I doubt "most people" can't teach themselves, they just wouldn't be used to it like I am. At university you have to teach yourself a hell of a lot more, so if these people literally can't teach themselves, they shouldn't be going to uni. But of course they can teach themselves. In school it's just practically unheard of, so no one dares to. But then I guess I was interested enough to cross that border...

(Heinemann are no better, really. There's always TSR.)
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Hopping Mad Kangaroo
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(Original post by generalebriety)
I doubt "most people" can't teach themselves, they just wouldn't be used to it like I am. At university you have to teach yourself a hell of a lot more, so if these people literally can't teach themselves, they shouldn't be going to uni. But of course they can teach themselves. In school it's just practically unheard of, so no one dares to. But then I guess I was interested enough to cross that border...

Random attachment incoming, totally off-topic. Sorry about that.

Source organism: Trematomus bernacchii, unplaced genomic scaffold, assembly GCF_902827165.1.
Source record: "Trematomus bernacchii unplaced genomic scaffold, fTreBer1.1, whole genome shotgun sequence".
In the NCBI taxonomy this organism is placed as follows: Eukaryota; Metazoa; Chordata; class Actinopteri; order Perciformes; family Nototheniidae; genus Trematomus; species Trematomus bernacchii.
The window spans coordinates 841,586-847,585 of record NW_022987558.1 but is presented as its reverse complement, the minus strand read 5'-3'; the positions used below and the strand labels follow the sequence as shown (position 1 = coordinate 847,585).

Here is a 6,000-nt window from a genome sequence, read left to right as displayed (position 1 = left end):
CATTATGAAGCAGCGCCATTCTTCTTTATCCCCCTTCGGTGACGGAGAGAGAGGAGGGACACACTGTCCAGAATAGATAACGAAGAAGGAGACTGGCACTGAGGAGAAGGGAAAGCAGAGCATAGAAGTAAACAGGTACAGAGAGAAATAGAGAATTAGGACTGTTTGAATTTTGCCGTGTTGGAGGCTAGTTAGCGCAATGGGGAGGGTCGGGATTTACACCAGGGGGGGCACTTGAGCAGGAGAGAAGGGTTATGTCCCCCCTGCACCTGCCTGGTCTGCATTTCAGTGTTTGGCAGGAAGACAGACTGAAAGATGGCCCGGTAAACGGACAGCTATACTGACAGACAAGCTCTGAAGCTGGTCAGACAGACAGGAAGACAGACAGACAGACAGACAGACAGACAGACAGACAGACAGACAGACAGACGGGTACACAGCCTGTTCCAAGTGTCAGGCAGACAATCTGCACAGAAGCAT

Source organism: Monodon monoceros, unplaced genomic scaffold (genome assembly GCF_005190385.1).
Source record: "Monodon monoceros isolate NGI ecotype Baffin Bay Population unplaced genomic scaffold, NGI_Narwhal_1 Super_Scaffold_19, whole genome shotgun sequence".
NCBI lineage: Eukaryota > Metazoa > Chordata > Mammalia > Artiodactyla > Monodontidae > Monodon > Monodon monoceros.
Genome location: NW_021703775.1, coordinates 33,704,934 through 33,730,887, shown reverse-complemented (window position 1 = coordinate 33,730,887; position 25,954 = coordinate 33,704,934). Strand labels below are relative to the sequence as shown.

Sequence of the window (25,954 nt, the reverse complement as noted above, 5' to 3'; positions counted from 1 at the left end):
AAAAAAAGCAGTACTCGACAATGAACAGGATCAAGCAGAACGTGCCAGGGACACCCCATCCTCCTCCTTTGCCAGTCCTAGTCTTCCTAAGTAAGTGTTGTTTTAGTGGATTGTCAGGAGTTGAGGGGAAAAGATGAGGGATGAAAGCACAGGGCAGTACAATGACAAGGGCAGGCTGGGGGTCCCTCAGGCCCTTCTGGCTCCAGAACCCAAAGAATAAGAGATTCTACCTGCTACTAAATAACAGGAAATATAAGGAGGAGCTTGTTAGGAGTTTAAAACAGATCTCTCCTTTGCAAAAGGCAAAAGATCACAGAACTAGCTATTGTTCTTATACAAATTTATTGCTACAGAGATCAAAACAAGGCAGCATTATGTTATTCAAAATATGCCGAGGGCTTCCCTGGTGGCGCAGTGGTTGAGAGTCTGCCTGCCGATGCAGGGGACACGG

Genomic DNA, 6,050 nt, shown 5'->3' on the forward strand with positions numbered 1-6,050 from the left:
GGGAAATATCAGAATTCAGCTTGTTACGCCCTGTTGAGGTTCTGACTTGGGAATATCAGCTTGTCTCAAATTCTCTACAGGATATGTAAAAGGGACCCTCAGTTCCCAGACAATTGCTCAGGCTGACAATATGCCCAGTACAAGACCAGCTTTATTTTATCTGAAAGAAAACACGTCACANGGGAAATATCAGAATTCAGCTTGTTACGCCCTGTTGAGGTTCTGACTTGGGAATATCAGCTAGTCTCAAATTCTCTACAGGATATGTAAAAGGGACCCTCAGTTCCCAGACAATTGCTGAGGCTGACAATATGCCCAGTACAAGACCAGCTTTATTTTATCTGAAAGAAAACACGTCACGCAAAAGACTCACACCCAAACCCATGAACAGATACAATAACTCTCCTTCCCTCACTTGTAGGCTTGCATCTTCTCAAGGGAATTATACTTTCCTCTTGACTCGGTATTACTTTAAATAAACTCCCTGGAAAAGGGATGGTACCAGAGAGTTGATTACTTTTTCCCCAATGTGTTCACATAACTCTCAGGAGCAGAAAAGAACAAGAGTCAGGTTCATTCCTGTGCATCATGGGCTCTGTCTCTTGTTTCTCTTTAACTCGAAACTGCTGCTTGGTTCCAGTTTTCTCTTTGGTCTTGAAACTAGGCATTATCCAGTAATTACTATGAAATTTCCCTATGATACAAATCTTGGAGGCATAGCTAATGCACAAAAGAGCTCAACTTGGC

(Heinemann are no better, really. There's always TSR.)
Most people, particuarly with maths need quite a lot of help and support. As for university, they still provide quite a lot of help, and there tends to be other students you can learn from. As for the Heinemann books, they are a lot better than the **** AQA provided. They had almost no questions in, some of the stuff didnt actually work, and some of the answers from questions were missing to name a few. Things that came up in the exam were missed off as well. Things that I would know if I had been taught the unit, i suspect.
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generalebriety
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(Original post by RK89)
Most people, particuarly with maths need quite a lot of help and support. As for university, they still provide quite a lot of help, and there tends to be other students you can learn from. As for the Heinemann books, they are a lot better than the **** AQA provided. They had almost no questions in, some of the stuff didnt actually work, and some of the answers from questions were missing to name a few. Things that came up in the exam were missed off as well. Things that I would know if I had been taught the unit, i suspect.
All of this can be provided by TSR, past papers (linked to on TSR), or AQA's syllabus. Seriously.
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Hopping Mad Kangaroo